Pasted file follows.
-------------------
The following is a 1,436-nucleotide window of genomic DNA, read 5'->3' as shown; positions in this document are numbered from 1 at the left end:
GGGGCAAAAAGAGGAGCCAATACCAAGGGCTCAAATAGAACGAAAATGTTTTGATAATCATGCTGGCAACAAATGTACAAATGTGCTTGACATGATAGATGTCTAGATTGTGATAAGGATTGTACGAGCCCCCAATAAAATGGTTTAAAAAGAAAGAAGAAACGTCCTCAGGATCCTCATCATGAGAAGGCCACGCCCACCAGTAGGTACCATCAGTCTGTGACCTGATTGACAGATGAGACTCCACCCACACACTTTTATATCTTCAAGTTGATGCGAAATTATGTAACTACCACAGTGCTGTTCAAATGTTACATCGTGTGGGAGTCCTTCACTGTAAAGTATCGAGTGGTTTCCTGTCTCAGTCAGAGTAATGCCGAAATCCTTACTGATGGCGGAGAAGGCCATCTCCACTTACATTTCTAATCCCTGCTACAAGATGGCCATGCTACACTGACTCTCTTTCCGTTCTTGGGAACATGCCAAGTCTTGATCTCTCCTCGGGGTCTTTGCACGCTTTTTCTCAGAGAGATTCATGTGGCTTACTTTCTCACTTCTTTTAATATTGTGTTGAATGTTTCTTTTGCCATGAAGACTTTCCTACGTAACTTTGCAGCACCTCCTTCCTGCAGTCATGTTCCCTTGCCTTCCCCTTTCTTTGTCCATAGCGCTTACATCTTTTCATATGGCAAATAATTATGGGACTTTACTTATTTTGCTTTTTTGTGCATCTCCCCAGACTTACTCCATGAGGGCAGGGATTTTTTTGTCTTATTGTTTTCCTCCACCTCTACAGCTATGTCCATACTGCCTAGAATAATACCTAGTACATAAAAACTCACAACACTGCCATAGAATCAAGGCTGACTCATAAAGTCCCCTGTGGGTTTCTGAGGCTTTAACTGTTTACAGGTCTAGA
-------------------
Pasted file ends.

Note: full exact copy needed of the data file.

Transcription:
The following is a 1,436-nucleotide window of genomic DNA, read 5'->3' as shown; positions in this document are numbered from 1 at the left end:
GGGGCAAAAAGAGGAGCCAATACCAAGGGCTCAAATAGAACGAAAATGTTTTGATAATCATGCTGGCAACAAATGTACAAATGTGCTTGACATGATAGATGTCTAGATTGTGATAAGGATTGTACGAGCCCCCAATAAAATGGTTTAAAAAGAAAGAAGAAACGTCCTCAGGATCCTCATCATGAGAAGGCCACGCCCACCAGTAGGTACCATCAGTCTGTGACCTGATTGACAGATGAGACTCCACCCACACACTTTTATATCTTCAAGTTGATGCGAAATTATGTAACTACCACAGTGCTGTTCAAATGTTACATCGTGTGGGAGTCCTTCACTGTAAAGTATCGAGTGGTTTCCTGTCTCAGTCAGAGTAATGCCGAAATCCTTACTGATGGCGGAGAAGGCCATCTCCACTTACATTTCTAATCCCTGCTACAAGATGGCCATGCTACACTGACTCTCTTTCCGTTCTTGGGAACATGCCAAGTCTTGATCTCTCCTCGGGGTCTTTGCACGCTTTTTCTCAGAGAGATTCATGTGGCTTACTTTCTCACTTCTTTTAATATTGTGTTGAATGTTTCTTTTGCCATGAAGACTTTCCTACGTAACTTTGCAGCACCTCCTTCCTGCAGTCATGTTCCCTTGCCTTCCCCTTTCTTTGTCCATAGCGCTTACATCTTTTCATATGGCAAATAATTATGGGACTTTACTTATTTTGCTTTTTTGTGCATCTCCCCAGACTTACTCCATGAGGGCAGGGATTTTTTTGTCTTATTGTTTTCCTCCACCTCTACAGCTATGTCCATACTGCCTAGAATAATACCTAGTACATAAAAACTCACAACACTGCCATAGAATCAAGGCTGACTCATAAAGTCCCCTGTGGGTTTCTGAGGCTTTAACTGTTTACAGGTCTAGA